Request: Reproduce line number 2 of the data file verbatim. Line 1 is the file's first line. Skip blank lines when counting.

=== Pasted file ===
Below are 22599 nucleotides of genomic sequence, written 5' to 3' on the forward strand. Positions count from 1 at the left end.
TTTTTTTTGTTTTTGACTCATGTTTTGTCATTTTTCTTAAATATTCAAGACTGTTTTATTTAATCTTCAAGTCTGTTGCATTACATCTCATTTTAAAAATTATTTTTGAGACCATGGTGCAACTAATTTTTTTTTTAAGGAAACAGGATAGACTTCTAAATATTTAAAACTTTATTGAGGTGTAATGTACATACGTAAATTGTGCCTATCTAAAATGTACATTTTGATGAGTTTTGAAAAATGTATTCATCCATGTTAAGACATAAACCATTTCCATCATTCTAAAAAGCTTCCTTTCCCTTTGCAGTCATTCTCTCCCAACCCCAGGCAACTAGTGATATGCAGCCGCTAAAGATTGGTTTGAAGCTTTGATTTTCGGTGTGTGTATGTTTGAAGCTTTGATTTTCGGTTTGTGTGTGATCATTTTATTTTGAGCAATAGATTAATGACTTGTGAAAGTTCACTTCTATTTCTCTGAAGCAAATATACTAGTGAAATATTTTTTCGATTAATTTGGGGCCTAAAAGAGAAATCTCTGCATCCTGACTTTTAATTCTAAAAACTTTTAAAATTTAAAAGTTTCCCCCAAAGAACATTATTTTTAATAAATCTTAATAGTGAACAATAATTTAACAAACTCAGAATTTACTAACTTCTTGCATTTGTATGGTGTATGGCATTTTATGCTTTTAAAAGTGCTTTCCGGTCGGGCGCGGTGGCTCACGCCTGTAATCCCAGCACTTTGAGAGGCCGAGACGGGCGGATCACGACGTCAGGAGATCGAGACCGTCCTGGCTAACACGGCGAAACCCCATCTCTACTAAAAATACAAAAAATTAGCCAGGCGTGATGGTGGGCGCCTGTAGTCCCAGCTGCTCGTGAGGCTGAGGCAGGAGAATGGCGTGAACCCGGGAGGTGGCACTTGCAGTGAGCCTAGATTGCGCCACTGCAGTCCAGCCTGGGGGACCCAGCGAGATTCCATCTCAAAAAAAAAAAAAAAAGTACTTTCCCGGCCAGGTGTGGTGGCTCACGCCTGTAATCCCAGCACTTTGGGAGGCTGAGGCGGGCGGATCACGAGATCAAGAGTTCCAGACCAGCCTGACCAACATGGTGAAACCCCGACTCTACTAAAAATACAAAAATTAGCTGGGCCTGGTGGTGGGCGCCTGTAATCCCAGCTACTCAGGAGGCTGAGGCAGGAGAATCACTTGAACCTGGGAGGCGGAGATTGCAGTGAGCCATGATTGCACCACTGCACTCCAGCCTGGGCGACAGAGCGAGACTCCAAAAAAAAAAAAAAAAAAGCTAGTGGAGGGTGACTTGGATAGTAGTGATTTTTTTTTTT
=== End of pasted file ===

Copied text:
TTTTTTTTGTTTTTGACTCATGTTTTGTCATTTTTCTTAAATATTCAAGACTGTTTTATTTAATCTTCAAGTCTGTTGCATTACATCTCATTTTAAAAATTATTTTTGAGACCATGGTGCAACTAATTTTTTTTTTAAGGAAACAGGATAGACTTCTAAATATTTAAAACTTTATTGAGGTGTAATGTACATACGTAAATTGTGCCTATCTAAAATGTACATTTTGATGAGTTTTGAAAAATGTATTCATCCATGTTAAGACATAAACCATTTCCATCATTCTAAAAAGCTTCCTTTCCCTTTGCAGTCATTCTCTCCCAACCCCAGGCAACTAGTGATATGCAGCCGCTAAAGATTGGTTTGAAGCTTTGATTTTCGGTGTGTGTATGTTTGAAGCTTTGATTTTCGGTTTGTGTGTGATCATTTTATTTTGAGCAATAGATTAATGACTTGTGAAAGTTCACTTCTATTTCTCTGAAGCAAATATACTAGTGAAATATTTTTTCGATTAATTTGGGGCCTAAAAGAGAAATCTCTGCATCCTGACTTTTAATTCTAAAAACTTTTAAAATTTAAAAGTTTCCCCCAAAGAACATTATTTTTAATAAATCTTAATAGTGAACAATAATTTAACAAACTCAGAATTTACTAACTTCTTGCATTTGTATGGTGTATGGCATTTTATGCTTTTAAAAGTGCTTTCCGGTCGGGCGCGGTGGCTCACGCCTGTAATCCCAGCACTTTGAGAGGCCGAGACGGGCGGATCACGACGTCAGGAGATCGAGACCGTCCTGGCTAACACGGCGAAACCCCATCTCTACTAAAAATACAAAAAATTAGCCAGGCGTGATGGTGGGCGCCTGTAGTCCCAGCTGCTCGTGAGGCTGAGGCAGGAGAATGGCGTGAACCCGGGAGGTGGCACTTGCAGTGAGCCTAGATTGCGCCACTGCAGTCCAGCCTGGGGGACCCAGCGAGATTCCATCTCAAAAAAAAAAAAAAAAGTACTTTCCCGGCCAGGTGTGGTGGCTCACGCCTGTAATCCCAGCACTTTGGGAGGCTGAGGCGGGCGGATCACGAGATCAAGAGTTCCAGACCAGCCTGACCAACATGGTGAAACCCCGACTCTACTAAAAATACAAAAATTAGCTGGGCCTGGTGGTGGGCGCCTGTAATCCCAGCTACTCAGGAGGCTGAGGCAGGAGAATCACTTGAACCTGGGAGGCGGAGATTGCAGTGAGCCATGATTGCACCACTGCACTCCAGCCTGGGCGACAGAGCGAGACTCCAAAAAAAAAAAAAAAAAAGCTAGTGGAGGGTGACTTGGATAGTAGTGATTTTTTTTTTT